John S. McCain III, 37, is a 1958 graduate of the U. S. Naval Academy and a trained Navy pilot. His father, Adm. John S. McCain, Jr., was commander in chief of all U. S. forces in the Pacific during the Vietnam war. His grandfather also was a four-star admiral, his great-uncle an Army general during World War I. Lieut. Commander McCain is married, with three children. Their permanent home is in Orange Park, Fla. During captivity his weight dropped as low as 100 pounds. He still walks with a limp from his injuries. He plans to stay in the Navy, has been assigned to attend the National War College this August.
About this time, a guy came up and started yelling at the crowd to leave me alone. A woman came over and propped me up and held a cup of tea to my lips, and some photographers took some pictures. This quieted the crowd down quite a bit. Pretty soon, they put me on a stretcher, lifted it onto a truck, and took me to Hanoi's main prison. I was taken into a cell and put on the floor. I was still on the stretcher, dressed only in my skivvies, with a blanket over me.
For the next three or four days, I lapsed from conscious to unconsciousness. During this time, I was taken out to interrogation—which we called a "quiz"—several times. That's when I was hit with all sorts of war-criminal charges. This started on the first day. I refused to give them anything except my name, rank, serial number and date of birth. They beat me around a little bit. I was in such bad shape that when they hit me it would knock me unconscious. They kept saying, "You will not receive any medical treatment until you talk."
I didn't believe this. I thought that if I just held out, that they'd take me to the hospital. I was fed small amounts of food by the guard and also allowed to drink some water. I was able to hold the water down, but I kept vomiting the food.
They wanted military rather than political information at this time. Every time they asked me something, I'd just give my name, rank and serial number and date of birth.
I think it was on the fourth day that two guards came in, instead of one. One of them pulled back the blanket to show the other guard my injury. I looked at my knee. It was about the size, shape and color of a football. I remembered that when I was a flying instructor a fellow had ejected from his plane and broken his thigh. He had gone into shock, the blood had pooled in his leg, and he died, which came as quite a surprise to us—a man dying of a broken leg. Then I realized that a very similar thing was happening to me.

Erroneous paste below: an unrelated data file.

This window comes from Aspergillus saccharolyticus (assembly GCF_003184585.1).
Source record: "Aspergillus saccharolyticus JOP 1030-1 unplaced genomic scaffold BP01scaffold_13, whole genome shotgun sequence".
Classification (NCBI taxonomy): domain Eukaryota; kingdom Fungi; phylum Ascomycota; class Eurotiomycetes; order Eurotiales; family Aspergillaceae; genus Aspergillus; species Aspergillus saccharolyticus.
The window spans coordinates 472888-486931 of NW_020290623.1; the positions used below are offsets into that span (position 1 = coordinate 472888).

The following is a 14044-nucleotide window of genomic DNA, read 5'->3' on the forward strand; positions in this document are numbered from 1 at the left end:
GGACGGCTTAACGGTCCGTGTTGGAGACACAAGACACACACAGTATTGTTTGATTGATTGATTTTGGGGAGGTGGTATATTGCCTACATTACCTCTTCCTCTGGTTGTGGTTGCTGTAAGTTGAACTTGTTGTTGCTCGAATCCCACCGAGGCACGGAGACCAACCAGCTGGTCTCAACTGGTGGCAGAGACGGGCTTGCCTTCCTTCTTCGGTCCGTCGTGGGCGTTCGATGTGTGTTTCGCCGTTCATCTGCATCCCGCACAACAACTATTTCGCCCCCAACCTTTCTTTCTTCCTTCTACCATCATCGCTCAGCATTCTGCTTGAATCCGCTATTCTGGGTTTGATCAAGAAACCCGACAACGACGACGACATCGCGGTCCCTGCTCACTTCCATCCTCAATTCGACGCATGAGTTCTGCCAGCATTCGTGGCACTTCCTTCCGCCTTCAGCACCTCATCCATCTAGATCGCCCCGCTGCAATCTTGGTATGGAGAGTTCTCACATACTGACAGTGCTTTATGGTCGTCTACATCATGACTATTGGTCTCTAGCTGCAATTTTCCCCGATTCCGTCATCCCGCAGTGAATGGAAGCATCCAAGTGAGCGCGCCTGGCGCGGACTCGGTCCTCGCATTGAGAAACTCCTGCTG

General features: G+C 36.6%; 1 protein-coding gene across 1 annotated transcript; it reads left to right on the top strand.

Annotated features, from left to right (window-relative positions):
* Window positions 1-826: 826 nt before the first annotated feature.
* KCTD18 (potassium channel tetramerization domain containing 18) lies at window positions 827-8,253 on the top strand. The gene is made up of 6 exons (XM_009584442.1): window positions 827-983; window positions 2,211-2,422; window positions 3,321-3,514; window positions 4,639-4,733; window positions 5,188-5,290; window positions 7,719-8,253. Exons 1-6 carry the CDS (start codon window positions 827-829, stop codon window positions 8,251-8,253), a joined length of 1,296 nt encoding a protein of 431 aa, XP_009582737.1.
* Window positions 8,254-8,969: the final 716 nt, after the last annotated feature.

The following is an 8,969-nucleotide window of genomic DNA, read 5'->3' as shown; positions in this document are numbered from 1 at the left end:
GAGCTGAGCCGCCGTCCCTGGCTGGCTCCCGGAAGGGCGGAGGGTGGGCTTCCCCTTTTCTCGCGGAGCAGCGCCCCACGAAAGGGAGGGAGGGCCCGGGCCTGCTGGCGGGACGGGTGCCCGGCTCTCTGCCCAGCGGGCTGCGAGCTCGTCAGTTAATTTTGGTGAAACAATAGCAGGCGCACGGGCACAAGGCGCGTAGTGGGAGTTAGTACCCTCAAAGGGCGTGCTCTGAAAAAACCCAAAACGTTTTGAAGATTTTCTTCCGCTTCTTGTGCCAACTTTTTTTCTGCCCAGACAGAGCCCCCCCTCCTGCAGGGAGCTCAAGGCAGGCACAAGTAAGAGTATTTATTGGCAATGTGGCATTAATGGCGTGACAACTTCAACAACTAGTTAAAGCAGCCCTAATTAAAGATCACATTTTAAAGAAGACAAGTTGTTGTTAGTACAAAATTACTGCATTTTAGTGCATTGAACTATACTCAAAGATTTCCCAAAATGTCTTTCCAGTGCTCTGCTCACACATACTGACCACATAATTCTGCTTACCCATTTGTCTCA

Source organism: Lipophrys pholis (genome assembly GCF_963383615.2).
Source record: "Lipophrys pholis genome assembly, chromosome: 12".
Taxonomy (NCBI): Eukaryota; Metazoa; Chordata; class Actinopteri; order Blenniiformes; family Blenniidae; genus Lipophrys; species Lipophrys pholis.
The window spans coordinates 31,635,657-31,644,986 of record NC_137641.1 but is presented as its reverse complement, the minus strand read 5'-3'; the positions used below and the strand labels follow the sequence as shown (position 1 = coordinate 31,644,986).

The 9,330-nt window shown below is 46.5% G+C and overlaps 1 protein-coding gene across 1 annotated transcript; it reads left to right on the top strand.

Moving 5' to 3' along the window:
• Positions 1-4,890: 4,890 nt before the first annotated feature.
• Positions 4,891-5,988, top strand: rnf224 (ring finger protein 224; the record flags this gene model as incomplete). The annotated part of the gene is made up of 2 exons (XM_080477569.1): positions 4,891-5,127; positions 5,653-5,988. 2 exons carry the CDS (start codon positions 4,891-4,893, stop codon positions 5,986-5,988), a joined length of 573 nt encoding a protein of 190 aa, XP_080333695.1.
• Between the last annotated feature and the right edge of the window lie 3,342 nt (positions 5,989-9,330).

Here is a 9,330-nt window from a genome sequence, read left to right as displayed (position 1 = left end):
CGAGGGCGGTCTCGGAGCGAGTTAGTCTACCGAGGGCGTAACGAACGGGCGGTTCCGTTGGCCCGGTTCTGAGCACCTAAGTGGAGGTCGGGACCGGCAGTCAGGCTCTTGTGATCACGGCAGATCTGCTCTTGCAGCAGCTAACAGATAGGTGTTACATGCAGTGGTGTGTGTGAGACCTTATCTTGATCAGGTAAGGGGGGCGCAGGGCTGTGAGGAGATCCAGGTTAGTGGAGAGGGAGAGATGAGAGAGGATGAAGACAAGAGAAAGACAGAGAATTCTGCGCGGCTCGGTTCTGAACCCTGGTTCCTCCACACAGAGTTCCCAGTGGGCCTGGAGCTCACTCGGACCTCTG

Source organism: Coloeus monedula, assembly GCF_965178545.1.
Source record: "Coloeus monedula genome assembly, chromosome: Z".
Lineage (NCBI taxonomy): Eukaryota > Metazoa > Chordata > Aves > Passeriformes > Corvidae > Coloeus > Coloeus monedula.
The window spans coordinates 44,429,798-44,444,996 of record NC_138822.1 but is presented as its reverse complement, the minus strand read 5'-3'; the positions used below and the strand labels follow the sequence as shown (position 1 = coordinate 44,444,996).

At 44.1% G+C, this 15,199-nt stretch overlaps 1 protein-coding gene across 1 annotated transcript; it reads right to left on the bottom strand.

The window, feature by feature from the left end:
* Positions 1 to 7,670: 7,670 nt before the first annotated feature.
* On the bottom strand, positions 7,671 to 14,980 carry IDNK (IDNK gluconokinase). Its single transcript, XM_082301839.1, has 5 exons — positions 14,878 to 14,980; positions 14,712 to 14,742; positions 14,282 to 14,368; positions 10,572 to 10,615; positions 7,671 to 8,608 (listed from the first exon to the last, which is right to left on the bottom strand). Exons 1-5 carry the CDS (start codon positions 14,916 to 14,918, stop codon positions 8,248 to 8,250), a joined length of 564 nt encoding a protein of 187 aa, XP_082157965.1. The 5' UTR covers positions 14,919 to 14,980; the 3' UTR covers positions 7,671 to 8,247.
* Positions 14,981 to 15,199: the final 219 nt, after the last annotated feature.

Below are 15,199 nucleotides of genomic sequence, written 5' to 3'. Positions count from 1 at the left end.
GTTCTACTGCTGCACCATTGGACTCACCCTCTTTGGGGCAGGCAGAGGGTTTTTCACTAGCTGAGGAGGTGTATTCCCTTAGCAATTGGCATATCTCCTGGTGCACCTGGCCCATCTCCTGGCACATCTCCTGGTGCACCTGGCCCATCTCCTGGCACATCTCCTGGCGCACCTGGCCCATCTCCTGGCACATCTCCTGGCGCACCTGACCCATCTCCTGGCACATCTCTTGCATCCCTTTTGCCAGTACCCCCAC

When I saw it, I said to the guard, "O.K., get the officer." An officer came in after a few minutes. It was the man that we came to know very well as "The Bug." He was a psychotic torturer, one of the worst fiends that we had to deal with. I said, "O.K., I'll give you military information if you will take me to the hospital." He left and came back with a doctor, a guy that we called "Zorba," who was completely incompetent. He squatted down, took my pulse. He did not speak English, but shook his head and jabbered to "The Bug." I asked, "Are you going to take me to the hospital?" "The Bug" replied, "It's too late." I said, "If you take me to the hospital, I'll get well."
"Zorba" took my pulse again, and repeated, "It's too late." They got up and left, and I lapsed into unconsciousness.
Sometime later, "The Bug" came rushing into the room, shouting, "Your father is a big admiral; now we take you to the hospital."
I tell the story to make this point: There were hardly any amputees among the prisoners who came back because the North Vietnamese just would not give medical treatment to someone who was badly injured—they weren't going to waste their time. For one thing, in the transition from the kind of life we lead in America to the filth and dirt and infection, it would be very difficult for a guy to live anyway. In fact, my treatment in the hospital almost killed me.